Joanna Gaines has more than three million followers on Instagram. Popular Pinterest boards are full of her design ideas. The HGTV show Fixer Upper, which features Joanna and her husband Chip as they remodel the worst homes in the best neighborhoods, is a smash hit. Why is that? Is remodeling and renovating homes really so riveting? Perhaps. But isn’t it really because we all love a Cinderella story? Don’t we all feel a little bit like a fixer-upper ourselves, in need of new siding, new paint, and sometimes a new foundation? We long for the day when someone will come and put in the time and work to transform us into the people we were created to be.
longing for goodness
It is not wrong to wish that we were someplace better or that we were someone better. Our souls are homesick for prosperity. Not prosperity in the slick sense of shiny cars or stacks of hundred-dollar bills, but a richness of life that includes health, balance, whole relationships with God and people, clear purpose, meaningful work, and freedom from fear. A life with Christ in God. Heaven on earth.
While God never promises us full prosperity in this life, the discipline of meditation enables us to taste heaven in the here and now. It does this both experientially and practically. Experientially, we actually feel our hearts “strangely warmed,” as John Wesley famously wrote of his conversion experience. And practically, it changes us as we incorporate wise practices and Christlike behavior into our lives as a result of spending time in God’s presence and marinating in His Word.
looking like Christ
Have you ever noticed that people who spend a lot of time together sometimes end up looking or sounding like each other? That can happen to old married couples or lifelong friends, and it can happen to Christians who spend time with Jesus. That’s why they were first called “Christians,” that is, “little Christs”—because people who saw believers in the first century realized that they walked and talked like Jesus.
Do you want to become more like Christ? Then practice the spiritual discipline of meditation.
Remember that Christian meditation involves two actions: (1) emptying yourself of the noise and distraction of the world, and (2), filling yourself with the person and Word of God. Unlike the mindless oms of other types of meditation, Christian meditation is highly mindful and clearly focused on the person and words of God. To meditate well, we can pick a particular quality or promise of God and turn it over and over in our minds, seeing the different facets of truth as we consider it first from one angle and then from another.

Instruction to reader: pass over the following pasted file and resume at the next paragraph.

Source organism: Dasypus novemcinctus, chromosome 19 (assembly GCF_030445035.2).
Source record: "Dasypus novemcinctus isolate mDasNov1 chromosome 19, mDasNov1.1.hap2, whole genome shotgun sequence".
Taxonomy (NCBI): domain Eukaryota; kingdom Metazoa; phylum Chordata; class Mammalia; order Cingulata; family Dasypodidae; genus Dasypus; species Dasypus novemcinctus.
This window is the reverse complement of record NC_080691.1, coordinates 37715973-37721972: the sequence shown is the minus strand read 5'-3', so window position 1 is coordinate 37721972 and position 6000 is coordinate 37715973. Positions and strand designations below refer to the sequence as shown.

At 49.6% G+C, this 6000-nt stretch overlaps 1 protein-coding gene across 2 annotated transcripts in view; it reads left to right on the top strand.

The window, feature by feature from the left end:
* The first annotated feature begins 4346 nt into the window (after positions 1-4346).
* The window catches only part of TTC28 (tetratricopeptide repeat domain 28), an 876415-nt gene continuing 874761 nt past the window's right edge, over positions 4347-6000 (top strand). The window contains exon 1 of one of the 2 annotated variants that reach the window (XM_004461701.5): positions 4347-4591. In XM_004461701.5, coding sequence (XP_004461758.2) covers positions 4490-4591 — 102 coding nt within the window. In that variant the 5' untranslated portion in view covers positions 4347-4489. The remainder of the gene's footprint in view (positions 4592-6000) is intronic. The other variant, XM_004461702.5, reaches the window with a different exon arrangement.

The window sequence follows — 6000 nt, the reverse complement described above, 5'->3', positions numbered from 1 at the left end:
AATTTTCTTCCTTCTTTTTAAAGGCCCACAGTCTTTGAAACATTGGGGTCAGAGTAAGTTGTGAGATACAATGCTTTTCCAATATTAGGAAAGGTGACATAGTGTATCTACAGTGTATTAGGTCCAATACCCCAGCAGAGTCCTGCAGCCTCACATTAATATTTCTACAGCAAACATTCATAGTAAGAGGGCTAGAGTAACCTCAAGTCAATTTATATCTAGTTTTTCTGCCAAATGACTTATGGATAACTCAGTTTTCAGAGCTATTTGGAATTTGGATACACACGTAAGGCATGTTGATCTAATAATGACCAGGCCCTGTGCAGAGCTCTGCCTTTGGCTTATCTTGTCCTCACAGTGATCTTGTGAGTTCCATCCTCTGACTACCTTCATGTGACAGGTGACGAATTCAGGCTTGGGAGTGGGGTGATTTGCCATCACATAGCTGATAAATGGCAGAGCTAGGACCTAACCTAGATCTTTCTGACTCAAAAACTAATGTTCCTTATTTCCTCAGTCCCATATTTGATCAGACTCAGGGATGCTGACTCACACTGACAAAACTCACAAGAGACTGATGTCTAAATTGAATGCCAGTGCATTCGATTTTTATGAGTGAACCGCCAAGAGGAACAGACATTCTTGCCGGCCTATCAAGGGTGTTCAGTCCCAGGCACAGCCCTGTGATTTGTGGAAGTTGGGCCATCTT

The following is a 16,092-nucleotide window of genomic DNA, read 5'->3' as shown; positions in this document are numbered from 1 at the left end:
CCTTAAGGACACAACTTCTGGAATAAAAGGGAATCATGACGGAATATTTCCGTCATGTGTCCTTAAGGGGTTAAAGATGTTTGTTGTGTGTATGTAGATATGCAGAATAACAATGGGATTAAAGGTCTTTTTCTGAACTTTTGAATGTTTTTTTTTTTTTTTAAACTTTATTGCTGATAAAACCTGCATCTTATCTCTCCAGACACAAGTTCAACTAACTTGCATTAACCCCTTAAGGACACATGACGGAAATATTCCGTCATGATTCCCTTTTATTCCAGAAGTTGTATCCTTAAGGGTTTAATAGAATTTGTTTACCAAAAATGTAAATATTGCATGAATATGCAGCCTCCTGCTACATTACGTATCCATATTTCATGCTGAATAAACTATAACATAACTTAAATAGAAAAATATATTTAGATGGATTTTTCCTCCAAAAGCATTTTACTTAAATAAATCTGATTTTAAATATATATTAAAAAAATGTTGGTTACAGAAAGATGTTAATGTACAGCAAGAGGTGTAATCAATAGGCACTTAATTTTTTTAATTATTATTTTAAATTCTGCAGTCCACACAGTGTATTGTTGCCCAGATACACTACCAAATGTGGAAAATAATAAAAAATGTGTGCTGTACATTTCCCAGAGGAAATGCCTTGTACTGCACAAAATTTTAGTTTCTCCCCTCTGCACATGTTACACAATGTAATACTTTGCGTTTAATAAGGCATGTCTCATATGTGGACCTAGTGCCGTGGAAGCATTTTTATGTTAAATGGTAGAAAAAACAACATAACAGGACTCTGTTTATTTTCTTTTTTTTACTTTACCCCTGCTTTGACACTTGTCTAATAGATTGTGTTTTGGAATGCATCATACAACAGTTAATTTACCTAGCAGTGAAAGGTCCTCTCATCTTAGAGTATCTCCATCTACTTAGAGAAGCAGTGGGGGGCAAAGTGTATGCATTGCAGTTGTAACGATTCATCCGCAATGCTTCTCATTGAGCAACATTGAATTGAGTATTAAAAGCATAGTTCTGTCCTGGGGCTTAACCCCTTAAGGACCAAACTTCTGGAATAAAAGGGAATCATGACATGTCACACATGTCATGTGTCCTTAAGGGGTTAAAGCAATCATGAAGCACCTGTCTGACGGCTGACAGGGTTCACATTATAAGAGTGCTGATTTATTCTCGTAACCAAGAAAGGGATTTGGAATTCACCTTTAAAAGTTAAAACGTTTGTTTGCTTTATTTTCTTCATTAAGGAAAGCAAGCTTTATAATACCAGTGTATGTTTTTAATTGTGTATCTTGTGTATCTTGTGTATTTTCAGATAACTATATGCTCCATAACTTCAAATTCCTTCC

Try it for yourself. Read Psalm 1 and reflect on the first two verses.
Blessed is the man
who walks not in the counsel of the wicked,
nor stands in the way of sinners,
nor sits in the seat of scoffers;
but his delight is in the law of the Lord,
and on his law he meditates day and night.
Consider the first verse. Are there patterns of thinking or behavior that you imitate from the world? What things might you need to “put off” from the world in order to “put on” Christ (Romans 13:14)? Now consider the second verse. Think of something in which you delight. It could be a hobby like scrapbooking or small engine repair; it could be reading travel books or flipping houses; it could be a spouse or a child or a favorite cat; or it could be an activity like hiking or shopping. When you’re doing that delightful thing—or spending time with that delightful person—doesn’t time fly? When it’s over, you can’t wait to do it again. What steps could you take today to delight like that in God’s person and in His Word?
Continue in this vein as you meditate on God’s Word, savoring it one bit at a time and fully absorbing what it has to tell you.
What stood out to you from your meditation on Psalm 1? What surprised you about the practice of meditation?
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